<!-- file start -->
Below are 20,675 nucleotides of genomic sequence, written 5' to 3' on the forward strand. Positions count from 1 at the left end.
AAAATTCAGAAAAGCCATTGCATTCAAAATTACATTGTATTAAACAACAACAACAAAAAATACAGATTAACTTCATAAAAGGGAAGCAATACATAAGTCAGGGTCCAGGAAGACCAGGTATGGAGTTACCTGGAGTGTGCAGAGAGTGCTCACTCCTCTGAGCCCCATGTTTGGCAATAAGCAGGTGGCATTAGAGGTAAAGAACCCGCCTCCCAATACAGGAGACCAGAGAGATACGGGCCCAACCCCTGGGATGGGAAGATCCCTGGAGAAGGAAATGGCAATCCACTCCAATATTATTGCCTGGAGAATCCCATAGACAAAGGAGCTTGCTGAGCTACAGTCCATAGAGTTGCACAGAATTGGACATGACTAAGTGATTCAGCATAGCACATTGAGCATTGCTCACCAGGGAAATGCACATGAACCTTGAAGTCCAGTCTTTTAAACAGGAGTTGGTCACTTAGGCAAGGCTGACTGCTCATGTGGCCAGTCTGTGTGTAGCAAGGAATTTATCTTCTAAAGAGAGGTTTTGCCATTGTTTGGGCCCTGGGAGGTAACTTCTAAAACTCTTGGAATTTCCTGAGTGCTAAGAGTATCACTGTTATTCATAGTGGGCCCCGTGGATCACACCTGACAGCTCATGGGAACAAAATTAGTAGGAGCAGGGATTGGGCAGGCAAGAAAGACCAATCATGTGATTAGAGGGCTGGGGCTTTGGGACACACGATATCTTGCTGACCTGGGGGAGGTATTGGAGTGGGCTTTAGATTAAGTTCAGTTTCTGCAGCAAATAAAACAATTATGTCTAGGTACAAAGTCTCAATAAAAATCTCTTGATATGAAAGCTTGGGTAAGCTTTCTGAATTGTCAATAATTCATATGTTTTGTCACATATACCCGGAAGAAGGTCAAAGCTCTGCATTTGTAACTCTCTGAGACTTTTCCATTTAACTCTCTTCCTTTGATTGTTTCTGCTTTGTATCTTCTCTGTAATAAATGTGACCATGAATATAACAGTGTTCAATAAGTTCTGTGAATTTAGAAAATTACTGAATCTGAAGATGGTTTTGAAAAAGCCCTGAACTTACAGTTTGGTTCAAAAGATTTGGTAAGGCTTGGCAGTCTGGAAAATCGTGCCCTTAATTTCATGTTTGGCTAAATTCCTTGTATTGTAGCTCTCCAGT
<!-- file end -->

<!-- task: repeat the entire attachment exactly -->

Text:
Below are 20,675 nucleotides of genomic sequence, written 5' to 3' on the forward strand. Positions count from 1 at the left end.
AAAATTCAGAAAAGCCATTGCATTCAAAATTACATTGTATTAAACAACAACAACAAAAAATACAGATTAACTTCATAAAAGGGAAGCAATACATAAGTCAGGGTCCAGGAAGACCAGGTATGGAGTTACCTGGAGTGTGCAGAGAGTGCTCACTCCTCTGAGCCCCATGTTTGGCAATAAGCAGGTGGCATTAGAGGTAAAGAACCCGCCTCCCAATACAGGAGACCAGAGAGATACGGGCCCAACCCCTGGGATGGGAAGATCCCTGGAGAAGGAAATGGCAATCCACTCCAATATTATTGCCTGGAGAATCCCATAGACAAAGGAGCTTGCTGAGCTACAGTCCATAGAGTTGCACAGAATTGGACATGACTAAGTGATTCAGCATAGCACATTGAGCATTGCTCACCAGGGAAATGCACATGAACCTTGAAGTCCAGTCTTTTAAACAGGAGTTGGTCACTTAGGCAAGGCTGACTGCTCATGTGGCCAGTCTGTGTGTAGCAAGGAATTTATCTTCTAAAGAGAGGTTTTGCCATTGTTTGGGCCCTGGGAGGTAACTTCTAAAACTCTTGGAATTTCCTGAGTGCTAAGAGTATCACTGTTATTCATAGTGGGCCCCGTGGATCACACCTGACAGCTCATGGGAACAAAATTAGTAGGAGCAGGGATTGGGCAGGCAAGAAAGACCAATCATGTGATTAGAGGGCTGGGGCTTTGGGACACACGATATCTTGCTGACCTGGGGGAGGTATTGGAGTGGGCTTTAGATTAAGTTCAGTTTCTGCAGCAAATAAAACAATTATGTCTAGGTACAAAGTCTCAATAAAAATCTCTTGATATGAAAGCTTGGGTAAGCTTTCTGAATTGTCAATAATTCATATGTTTTGTCACATATACCCGGAAGAAGGTCAAAGCTCTGCATTTGTAACTCTCTGAGACTTTTCCATTTAACTCTCTTCCTTTGATTGTTTCTGCTTTGTATCTTCTCTGTAATAAATGTGACCATGAATATAACAGTGTTCAATAAGTTCTGTGAATTTAGAAAATTACTGAATCTGAAGATGGTTTTGAAAAAGCCCTGAACTTACAGTTTGGTTCAAAAGATTTGGTAAGGCTTGGCAGTCTGGAAAATCGTGCCCTTAATTTCATGTTTGGCTAAATTCCTTGTATTGTAGCTCTCCAGT